Asian shares dropped on Tuesday on concerns new coronavirus outbreaks in the region could undercut an economic recovery, even as robust momentum in the United States prompts the Federal Reserve to contemplate a quicker exit from accommodative policy.
MSCI's broadest index of Asia-Pacific shares outside Japan was 0.15% lower, hovering near recent highs, though momentum has stalled as some countries re-impose lockdowns to contain the spread of the Delta virus variant.
Japanese and Australian shares took the brunt of early losses, with the Nikkei falling 0.91% and the ASX/200 index down 0.37%, while the South Korean market was 0.71% lower.
Chinese stocks were also down 0.95% as investors booked profits after a rally on the back of the country's strong rebound from the impact of the COVID-19 pandemic, with financial and consumer firms leading the retreat.
Fears over the spread of the highly infections Delta virus variant are denting sentiment at a time markets are on edge after the Fed shocked traders with a hawkish tilt earlier this month.
It was a "wait and watch mode for markets ahead of the U.S. June employment report," Citigroup (NYSE:C) analysts said.
European stocks, which were weighed down on Monday as Hong Kong said it would ban passenger flights from the United Kingdom while infections spiked in California, looked set to extend their cautious tone.
EuroSTOXX 50 futures were 0.09% higher while FTSE futures moved 0.01% lower. U.S. stock futures, the S&P 500 e-minis, were also down 0.11%.
Australia is battling small but fast growing outbreaks with snap lockdowns in several cities, while Indonesia is also grappling with record-high cases, Malaysia is set to extend a lockdown and Thailand has announced new restrictions.
"U.S. growth will still be very strong in absolute terms, but ... the outbreaks of the Delta strain are causing some reasons for a little bit of doubt on that view, I think," said Ray Attrill, Head of FX Strategy at National Australia Bank (OTC:NABZY) in Sydney.
On Friday, a closely-watched U.S. jobs report for June will be released, which could sway the Fed's policy outlook and bring forward expectations for interest rate increases.
"Inflation is already much higher than the Fed was anticipating, so it is really the pace of improvement in the labour market that stands head and shoulders above every other indicator in terms of when the Fed will feel comfortable signalling the start of tapering," said Attrill.
News of a possible bipartisan U.S. infrastructure spending agreement over the weekend helped boost risk appetite overnight.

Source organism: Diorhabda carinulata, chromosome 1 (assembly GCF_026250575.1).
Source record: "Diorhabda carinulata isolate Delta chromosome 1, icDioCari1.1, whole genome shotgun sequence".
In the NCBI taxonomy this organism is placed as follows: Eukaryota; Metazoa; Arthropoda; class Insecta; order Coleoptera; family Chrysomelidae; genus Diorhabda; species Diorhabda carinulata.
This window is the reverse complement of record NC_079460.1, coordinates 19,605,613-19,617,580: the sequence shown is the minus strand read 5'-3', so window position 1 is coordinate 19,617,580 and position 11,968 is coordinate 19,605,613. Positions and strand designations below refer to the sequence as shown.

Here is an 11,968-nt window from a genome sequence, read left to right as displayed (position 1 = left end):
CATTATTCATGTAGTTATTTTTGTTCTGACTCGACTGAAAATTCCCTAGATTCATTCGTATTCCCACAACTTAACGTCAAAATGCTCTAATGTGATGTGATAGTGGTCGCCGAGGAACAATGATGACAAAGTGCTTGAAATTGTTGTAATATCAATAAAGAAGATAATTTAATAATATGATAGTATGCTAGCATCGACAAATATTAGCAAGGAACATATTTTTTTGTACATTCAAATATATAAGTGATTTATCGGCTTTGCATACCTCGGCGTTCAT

On Wall Street, the Nasdaq and S&P 500 had gained 0.98% and 0.23%, respectively, on Monday to hit all-time highs, fuelled by tech stocks as investors bet on a robust earnings season.
Big tech companies including Facebook Inc (NASDAQ:FB), Netflix Inc (NASDAQ:NFLX), Twitter Inc (NYSE:TWTR) and Nvidia (NASDAQ:NVDA) Corp were among the leaders, helping the S&P 500 sustain momentum after it registered its best weekly performance in 20 weeks on Friday. In contrast, the Dow Jones Industrial Average fell 0.44, and cyclical sectors dropped sharply on fears over the spike in COVID-19 cases across Asia.
In currency markets, the U.S. dollar held largely steady as investors stayed on the sidelines ahead of Friday's jobs report. The dollar index was trading 0.9% higher at 91.963.
Investors are also looking at U.S. consumer confidence data later on Tuesday as well as the Institute for Supply Management's manufacturing index on Thursday for clues as to where interest rates are headed.
Both the dollar and yen have benefited from some safe-haven demand driven by concerns over the spread of the Delta virus strain. The euro was at $1.1912, edging back toward the 2-1/2-month low of $1.8470 touched on June 18, while against the Japanese yen, the greenback was holding steady at 110.46 yen.
Yields for benchmark 10-year U.S. Treasuries were steady at 1.481.
Concerns over the virus spread also hit oil prices, which slipped for a second day as investors worried about slower fuel demand growth.
Brent crude was down 0.47% at $74.33 a barrel, while U.S. light crude was off 0.41% at $74.61 per barrel.
Spot gold was little changed at $1,777.05 per ounce by 05:24 GMT).